Decided to get the SRAM PG-970 12-23 9 speed cassette as it fulfills my requirements for a close gear spacing. It was also on sale, got it at S$50 as compared to S$100 now! Also ordered the 9 speed version of the SRAM Attack shifter because I have been pleased with the performance of the SRAM Attack 8 speed shifter. Not that I have much of a choice, since it is quite difficult to find 8 speed shifters by Shimano in Singapore.

9 speed SRAM Attack shifter!

Merged the 9 speed 12-23 and the 8 speed 11-28 cassettes. Re-assembled the 12-23 8 speed cassette and sold it easily. As for combining the 2 cassettes, it was actually quite simple. I took out the 21T sprocket from the 9 speed cassette and added the 28T sprocket from the 8 speed cassette.

End result: 12-13-14-15-16-17-19-23-28

Sweet orange spacers!
Shiny new cassette!

Multiple gears for the higher end, with small jumps in the number of teeth from 4th to 9th gear. Always a sweet spot! As for the larger jumps between gears 1~3, it is not an issue since they are seldom used, and for low gears the big jumps don't affect cadence so much anyway. With the new customised cassette, I can now cruise comfortably while maintaining my cadence.

On hindsight, I should have just changed to 9 speeds in the first place, instead of dabbling in 8 speeds. This would have saved effort, time and money. But without all these tinkering, I would not have learnt so much about the drivetrain. I learnt how to install and remove cassettes, take apart and customise cassettes, install shifters and derailleurs and many other details.

In the next issue of the Boardwalk Journey, I will document the changing of the derailleur to the Shimano Ultegra SS derailleur and the adding of some gold bling to the bike.

9 comments:

  1. Can the Schwalbe Kojak be used for light off-road like the dirt route at Punggol PCN which is just about 2.4km?

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    1. yes! no problem, I just tried that dirt route during the world water day ride. in fact Durano also can.

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  2. so,it won't really puncture easily on dirt,gravel surfaces la?i am considering between the kojak and big apple thats why.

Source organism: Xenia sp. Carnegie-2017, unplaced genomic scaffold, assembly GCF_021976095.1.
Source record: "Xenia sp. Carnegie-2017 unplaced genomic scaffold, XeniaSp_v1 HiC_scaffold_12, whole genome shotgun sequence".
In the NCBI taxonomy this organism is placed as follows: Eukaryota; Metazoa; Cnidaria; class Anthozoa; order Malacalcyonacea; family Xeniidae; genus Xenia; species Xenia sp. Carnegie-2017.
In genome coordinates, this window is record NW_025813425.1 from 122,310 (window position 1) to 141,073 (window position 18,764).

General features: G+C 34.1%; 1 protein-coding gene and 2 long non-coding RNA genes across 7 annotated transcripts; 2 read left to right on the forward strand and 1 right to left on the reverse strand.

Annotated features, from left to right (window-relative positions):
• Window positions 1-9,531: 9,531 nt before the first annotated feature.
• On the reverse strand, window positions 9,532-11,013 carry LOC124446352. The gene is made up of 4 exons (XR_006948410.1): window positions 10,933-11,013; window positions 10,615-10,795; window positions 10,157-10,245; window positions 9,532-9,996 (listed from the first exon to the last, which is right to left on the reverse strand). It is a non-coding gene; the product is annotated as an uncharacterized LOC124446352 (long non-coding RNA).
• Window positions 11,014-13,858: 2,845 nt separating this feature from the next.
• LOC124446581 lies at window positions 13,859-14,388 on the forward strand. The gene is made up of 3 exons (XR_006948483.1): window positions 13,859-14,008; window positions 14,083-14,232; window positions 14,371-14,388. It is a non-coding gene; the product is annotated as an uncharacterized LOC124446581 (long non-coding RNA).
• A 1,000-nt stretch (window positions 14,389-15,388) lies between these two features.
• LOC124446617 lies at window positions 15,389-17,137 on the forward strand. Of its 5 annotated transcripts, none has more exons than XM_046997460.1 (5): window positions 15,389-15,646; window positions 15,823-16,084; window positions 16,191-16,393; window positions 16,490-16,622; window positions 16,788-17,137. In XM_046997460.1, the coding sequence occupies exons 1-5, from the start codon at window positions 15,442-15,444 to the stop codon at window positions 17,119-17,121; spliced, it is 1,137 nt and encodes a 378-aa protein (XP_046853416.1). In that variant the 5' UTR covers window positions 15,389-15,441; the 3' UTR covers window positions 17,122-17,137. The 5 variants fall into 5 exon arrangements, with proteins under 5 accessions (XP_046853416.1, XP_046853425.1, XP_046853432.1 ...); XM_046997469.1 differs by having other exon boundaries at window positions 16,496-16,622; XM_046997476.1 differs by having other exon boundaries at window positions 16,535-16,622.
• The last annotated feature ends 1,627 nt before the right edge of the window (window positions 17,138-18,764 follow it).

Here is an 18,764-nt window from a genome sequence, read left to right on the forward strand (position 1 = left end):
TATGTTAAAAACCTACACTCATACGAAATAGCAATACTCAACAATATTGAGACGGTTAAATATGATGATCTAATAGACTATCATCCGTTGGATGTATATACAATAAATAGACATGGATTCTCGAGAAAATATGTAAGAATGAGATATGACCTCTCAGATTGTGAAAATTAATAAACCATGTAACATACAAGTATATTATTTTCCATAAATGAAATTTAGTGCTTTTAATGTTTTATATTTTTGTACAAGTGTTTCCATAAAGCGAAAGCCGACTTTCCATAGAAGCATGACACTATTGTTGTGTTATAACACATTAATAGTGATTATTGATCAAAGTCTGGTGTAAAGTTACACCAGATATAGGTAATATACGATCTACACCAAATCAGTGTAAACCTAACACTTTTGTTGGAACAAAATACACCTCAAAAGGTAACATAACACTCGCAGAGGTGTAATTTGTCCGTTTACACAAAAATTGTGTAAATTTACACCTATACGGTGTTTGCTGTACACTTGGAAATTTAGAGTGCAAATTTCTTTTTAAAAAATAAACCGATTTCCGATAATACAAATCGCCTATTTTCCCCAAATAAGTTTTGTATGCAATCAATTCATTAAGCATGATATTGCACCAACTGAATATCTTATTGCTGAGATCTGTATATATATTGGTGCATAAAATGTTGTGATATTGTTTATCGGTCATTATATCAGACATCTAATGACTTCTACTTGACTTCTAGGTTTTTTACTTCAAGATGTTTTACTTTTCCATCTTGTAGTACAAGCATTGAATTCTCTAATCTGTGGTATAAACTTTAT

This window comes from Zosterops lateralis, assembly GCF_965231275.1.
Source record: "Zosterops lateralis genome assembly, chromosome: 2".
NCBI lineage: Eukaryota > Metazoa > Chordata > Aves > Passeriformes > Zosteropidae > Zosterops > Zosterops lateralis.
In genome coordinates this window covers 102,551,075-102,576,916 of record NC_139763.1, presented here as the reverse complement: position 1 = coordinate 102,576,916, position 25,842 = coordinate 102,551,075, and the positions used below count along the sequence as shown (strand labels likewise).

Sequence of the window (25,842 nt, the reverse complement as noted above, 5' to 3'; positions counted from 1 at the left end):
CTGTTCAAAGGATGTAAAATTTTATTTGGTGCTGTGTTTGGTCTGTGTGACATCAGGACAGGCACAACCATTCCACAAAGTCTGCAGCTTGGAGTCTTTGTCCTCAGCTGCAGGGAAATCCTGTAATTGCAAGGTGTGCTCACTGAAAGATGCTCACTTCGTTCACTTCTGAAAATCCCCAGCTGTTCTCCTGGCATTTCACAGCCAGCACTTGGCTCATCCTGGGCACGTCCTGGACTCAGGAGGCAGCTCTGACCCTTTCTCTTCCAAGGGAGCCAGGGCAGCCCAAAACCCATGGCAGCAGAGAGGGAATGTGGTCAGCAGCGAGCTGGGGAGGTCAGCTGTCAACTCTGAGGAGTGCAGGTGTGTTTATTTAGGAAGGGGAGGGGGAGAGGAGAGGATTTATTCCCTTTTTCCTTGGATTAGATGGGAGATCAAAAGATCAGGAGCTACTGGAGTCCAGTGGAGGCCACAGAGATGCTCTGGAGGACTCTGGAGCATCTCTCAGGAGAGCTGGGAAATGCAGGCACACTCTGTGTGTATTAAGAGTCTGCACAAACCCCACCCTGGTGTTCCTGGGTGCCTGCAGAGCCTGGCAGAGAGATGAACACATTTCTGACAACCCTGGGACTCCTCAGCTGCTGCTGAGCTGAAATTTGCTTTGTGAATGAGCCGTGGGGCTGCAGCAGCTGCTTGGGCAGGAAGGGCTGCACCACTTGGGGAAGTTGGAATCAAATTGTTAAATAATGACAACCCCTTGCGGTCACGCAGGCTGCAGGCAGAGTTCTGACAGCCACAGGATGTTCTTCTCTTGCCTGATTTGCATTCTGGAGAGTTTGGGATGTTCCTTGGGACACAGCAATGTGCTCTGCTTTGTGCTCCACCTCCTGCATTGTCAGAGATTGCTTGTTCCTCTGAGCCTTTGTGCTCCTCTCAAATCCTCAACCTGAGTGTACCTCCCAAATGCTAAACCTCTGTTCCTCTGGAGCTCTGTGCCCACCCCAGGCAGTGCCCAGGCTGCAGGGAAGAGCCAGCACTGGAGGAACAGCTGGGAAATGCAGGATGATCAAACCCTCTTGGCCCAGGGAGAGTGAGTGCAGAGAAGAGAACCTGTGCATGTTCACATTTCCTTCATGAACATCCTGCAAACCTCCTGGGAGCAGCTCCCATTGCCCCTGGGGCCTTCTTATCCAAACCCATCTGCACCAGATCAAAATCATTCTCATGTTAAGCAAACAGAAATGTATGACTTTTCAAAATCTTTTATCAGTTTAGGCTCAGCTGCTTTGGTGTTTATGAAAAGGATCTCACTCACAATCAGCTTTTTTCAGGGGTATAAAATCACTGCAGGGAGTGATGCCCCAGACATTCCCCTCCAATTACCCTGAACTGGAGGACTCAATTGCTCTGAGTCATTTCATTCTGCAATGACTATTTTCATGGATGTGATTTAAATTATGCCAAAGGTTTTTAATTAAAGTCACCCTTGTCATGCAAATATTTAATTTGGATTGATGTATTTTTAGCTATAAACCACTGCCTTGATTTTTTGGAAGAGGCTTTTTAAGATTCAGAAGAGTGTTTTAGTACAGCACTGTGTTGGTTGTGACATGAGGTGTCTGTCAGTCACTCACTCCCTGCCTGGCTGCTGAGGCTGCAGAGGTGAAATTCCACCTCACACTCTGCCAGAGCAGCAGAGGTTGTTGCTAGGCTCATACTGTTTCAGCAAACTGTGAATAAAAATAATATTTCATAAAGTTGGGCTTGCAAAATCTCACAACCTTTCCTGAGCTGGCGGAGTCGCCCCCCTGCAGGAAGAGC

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    1. don't worry, Schwalbe tires have a layer of Kevlar belt to protect from punctures. I am lucky to have gone over 3000 km on these Kojaks without puncture. usually it is metal pieces that cause puncture, don't worry about stones.

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  3. cool.thanks lots bro!im digging your boardwalk alot too!

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  4. hey. we are taking a bit of inspiration from your blog to buy a more basic dahon than we originally planned, and then upgrade it ourselves. one question we had is do you think it is possible/an ok idea to add a front derailleur to models that didn't have it originally?

    daan and jane.

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  5. hi. nevermind, we just found part 16. thanks for all the info.
    daan and jane.

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  6. Hi, how does Kojak perform on a wet day?

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    Replies
    1. No problem for me. Even though it is slick, there is good grip on the road.

      Any tire (included treaded and MTB knobbly tires) will be slippery on wet metal, tiles or painted lines. As long as you avoid those, any tire will be fine on the road.